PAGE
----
Preservatives are ingredients that are added to moisturizers and skin-care products to make them last longer. They are designed to prevent mold, stabilize the mixture to prevent separation, and keep the cream smelling right until the expiration date. However, according to the Cadogan Clinic (a top dermatology clinic in the UK), preservatives can wreak havoc on eczema. The Journal of the American Academy of Dermatology study found that chemicals releasing formaldehyde into the skin caused the most damage in skin with eczema. The most irritating ingredients included: Quaternium-15, DMDM hydantoin, Imidazolidinyl urea, and 2-bromo-2-nitropropane-1,3-diol.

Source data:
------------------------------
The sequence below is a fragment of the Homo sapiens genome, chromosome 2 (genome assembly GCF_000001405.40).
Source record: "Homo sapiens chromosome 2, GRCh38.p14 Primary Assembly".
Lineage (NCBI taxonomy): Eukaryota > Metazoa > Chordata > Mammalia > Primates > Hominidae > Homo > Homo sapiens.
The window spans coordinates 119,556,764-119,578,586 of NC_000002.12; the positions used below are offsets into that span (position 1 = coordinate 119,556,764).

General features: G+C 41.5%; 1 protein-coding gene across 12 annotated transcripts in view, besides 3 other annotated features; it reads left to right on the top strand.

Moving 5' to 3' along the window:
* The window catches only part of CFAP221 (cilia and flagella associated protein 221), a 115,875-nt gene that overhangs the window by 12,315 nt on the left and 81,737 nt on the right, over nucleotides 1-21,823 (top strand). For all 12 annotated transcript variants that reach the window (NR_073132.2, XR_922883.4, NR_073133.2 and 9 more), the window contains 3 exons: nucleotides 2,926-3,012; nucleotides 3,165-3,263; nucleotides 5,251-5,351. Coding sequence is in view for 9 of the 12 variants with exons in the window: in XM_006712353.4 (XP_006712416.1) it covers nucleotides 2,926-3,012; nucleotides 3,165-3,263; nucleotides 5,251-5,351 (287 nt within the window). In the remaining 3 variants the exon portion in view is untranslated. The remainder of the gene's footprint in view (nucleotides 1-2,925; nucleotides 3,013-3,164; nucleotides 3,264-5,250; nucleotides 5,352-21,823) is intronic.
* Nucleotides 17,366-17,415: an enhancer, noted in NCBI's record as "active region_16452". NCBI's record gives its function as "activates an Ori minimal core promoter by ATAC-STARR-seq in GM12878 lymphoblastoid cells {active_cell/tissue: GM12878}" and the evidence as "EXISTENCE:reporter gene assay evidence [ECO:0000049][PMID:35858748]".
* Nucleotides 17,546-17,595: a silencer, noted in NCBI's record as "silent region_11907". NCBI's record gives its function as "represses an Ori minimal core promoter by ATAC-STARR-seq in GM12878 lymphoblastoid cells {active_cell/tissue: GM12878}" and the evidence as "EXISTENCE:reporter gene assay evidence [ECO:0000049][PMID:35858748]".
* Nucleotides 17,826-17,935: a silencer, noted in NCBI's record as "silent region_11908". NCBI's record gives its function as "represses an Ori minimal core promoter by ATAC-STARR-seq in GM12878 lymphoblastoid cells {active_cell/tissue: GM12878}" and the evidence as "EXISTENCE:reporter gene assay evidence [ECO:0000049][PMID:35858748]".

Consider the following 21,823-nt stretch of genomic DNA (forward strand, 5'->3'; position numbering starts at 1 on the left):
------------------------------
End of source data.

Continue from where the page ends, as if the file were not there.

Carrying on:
Avoid These Preservatives 
  • Quaternium-15
  • DMDM hydantoin
  • Imidazolidinyl urea
  • 2-bromo-2-nitropropane-1,3-diol

Alcohol

Alcohol is also extremely irritating to eczema and can cause skin to dry, crack, and even bleed. Avoid any cream or cleanser with alcohol to protect the delicate layers of skin and retain as much moisture as possible.

Sodium Lauryl Sulfate

A 2010 study from the University of Bath in the UK looked at the effects of sodium lauryl sulfate (SLS) on the skin. Researchers found that SLS irritated delicate skin, and made it more permeable. What does this mean for individuals with eczema? A permeable skin is more likely to lose moisture and require additional moisturizing protection. This could lead to itchy, dry, and flaky skin that is irritating and painful.

During the winter, individuals with eczema should avoid products with SLS to ensure their skin locks in the maximum amount of moisture. SLS is a detergent found in many cosmetic products due to its foaming effects. It is particularly common in items like shampoo, body washes, and other lather-producing skin care items.